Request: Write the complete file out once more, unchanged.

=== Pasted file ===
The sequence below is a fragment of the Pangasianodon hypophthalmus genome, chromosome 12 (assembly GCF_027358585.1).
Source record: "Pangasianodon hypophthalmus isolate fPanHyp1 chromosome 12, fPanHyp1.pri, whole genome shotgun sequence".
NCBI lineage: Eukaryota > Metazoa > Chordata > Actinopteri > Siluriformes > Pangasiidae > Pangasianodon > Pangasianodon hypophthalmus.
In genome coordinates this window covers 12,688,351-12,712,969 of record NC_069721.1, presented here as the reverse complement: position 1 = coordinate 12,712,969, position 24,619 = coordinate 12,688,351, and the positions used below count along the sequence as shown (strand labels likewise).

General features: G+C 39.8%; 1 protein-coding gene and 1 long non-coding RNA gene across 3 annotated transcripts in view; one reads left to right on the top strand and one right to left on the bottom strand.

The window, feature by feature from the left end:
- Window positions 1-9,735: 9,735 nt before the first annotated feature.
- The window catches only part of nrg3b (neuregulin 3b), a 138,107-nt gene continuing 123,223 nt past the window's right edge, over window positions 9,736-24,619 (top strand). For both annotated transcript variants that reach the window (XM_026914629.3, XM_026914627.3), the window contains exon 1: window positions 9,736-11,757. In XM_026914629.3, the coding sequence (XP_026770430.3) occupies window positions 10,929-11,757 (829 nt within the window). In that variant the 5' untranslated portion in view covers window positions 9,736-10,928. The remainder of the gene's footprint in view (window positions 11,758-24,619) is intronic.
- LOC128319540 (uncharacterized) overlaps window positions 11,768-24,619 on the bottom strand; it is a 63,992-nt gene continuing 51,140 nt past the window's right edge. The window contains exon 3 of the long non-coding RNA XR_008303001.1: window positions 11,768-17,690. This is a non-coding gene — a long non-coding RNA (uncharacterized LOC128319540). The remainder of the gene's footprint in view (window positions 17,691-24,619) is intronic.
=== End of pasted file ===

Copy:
The sequence below is a fragment of the Pangasianodon hypophthalmus genome, chromosome 12 (assembly GCF_027358585.1).
Source record: "Pangasianodon hypophthalmus isolate fPanHyp1 chromosome 12, fPanHyp1.pri, whole genome shotgun sequence".
NCBI lineage: Eukaryota > Metazoa > Chordata > Actinopteri > Siluriformes > Pangasiidae > Pangasianodon > Pangasianodon hypophthalmus.
In genome coordinates this window covers 12,688,351-12,712,969 of record NC_069721.1, presented here as the reverse complement: position 1 = coordinate 12,712,969, position 24,619 = coordinate 12,688,351, and the positions used below count along the sequence as shown (strand labels likewise).

General features: G+C 39.8%; 1 protein-coding gene and 1 long non-coding RNA gene across 3 annotated transcripts in view; one reads left to right on the top strand and one right to left on the bottom strand.

The window, feature by feature from the left end:
- Window positions 1-9,735: 9,735 nt before the first annotated feature.
- The window catches only part of nrg3b (neuregulin 3b), a 138,107-nt gene continuing 123,223 nt past the window's right edge, over window positions 9,736-24,619 (top strand). For both annotated transcript variants that reach the window (XM_026914629.3, XM_026914627.3), the window contains exon 1: window positions 9,736-11,757. In XM_026914629.3, the coding sequence (XP_026770430.3) occupies window positions 10,929-11,757 (829 nt within the window). In that variant the 5' untranslated portion in view covers window positions 9,736-10,928. The remainder of the gene's footprint in view (window positions 11,758-24,619) is intronic.
- LOC128319540 (uncharacterized) overlaps window positions 11,768-24,619 on the bottom strand; it is a 63,992-nt gene continuing 51,140 nt past the window's right edge. The window contains exon 3 of the long non-coding RNA XR_008303001.1: window positions 11,768-17,690. This is a non-coding gene — a long non-coding RNA (uncharacterized LOC128319540). The remainder of the gene's footprint in view (window positions 17,691-24,619) is intronic.